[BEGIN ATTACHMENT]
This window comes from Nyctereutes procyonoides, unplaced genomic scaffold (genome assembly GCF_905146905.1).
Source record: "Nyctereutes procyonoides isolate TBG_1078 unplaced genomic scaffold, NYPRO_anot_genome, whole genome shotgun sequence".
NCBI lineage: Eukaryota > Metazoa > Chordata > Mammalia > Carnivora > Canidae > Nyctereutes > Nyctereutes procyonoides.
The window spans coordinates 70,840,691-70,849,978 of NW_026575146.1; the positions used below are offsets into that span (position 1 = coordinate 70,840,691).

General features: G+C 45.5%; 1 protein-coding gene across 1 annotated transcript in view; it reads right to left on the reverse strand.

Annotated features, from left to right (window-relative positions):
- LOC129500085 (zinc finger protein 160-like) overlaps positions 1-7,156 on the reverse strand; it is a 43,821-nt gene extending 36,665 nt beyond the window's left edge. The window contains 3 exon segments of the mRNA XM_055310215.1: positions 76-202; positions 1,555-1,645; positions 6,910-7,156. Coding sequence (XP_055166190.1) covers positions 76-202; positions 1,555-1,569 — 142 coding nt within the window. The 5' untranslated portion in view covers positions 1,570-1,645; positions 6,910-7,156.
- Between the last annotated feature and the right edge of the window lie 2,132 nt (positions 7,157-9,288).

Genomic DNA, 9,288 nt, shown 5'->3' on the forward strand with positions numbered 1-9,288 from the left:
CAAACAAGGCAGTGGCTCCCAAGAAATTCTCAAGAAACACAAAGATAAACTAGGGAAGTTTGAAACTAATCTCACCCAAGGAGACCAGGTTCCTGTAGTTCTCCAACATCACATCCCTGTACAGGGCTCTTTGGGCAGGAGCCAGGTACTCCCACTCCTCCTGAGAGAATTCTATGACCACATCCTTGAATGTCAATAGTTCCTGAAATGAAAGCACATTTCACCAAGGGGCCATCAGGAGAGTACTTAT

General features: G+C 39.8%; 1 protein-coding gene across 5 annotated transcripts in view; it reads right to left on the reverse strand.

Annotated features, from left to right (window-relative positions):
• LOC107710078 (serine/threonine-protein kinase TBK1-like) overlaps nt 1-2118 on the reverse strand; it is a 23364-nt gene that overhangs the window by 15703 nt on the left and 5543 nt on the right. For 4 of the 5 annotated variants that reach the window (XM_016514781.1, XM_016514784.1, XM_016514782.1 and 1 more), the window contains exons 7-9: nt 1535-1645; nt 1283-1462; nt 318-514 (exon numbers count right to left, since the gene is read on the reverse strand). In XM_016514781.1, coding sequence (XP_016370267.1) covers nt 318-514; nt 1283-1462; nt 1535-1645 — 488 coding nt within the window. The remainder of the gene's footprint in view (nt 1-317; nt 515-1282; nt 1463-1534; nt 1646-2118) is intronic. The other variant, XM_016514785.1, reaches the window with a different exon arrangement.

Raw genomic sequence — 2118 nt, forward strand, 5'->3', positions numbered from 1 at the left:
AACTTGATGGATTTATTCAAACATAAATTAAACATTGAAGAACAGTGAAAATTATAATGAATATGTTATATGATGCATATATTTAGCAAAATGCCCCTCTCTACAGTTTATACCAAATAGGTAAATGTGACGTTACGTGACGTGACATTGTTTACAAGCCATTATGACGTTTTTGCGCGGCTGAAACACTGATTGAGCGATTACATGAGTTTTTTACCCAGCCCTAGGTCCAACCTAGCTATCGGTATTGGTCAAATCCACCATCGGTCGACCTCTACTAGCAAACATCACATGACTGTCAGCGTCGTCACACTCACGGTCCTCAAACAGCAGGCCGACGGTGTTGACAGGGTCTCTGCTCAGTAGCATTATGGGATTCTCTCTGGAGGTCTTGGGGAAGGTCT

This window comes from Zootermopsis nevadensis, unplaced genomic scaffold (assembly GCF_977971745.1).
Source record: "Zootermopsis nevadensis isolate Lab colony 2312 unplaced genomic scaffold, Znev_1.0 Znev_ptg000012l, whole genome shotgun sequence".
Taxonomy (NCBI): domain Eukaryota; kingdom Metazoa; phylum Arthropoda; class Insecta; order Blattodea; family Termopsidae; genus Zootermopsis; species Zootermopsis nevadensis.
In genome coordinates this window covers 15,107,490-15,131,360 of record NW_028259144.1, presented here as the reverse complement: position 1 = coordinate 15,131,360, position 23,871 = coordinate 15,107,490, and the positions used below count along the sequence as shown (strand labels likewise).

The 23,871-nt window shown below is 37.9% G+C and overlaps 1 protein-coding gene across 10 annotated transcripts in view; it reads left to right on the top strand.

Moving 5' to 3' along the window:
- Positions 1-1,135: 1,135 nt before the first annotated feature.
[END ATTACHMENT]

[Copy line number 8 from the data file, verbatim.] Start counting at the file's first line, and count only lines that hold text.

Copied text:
- Between the last annotated feature and the right edge of the window lie 2,132 nt (positions 7,157-9,288).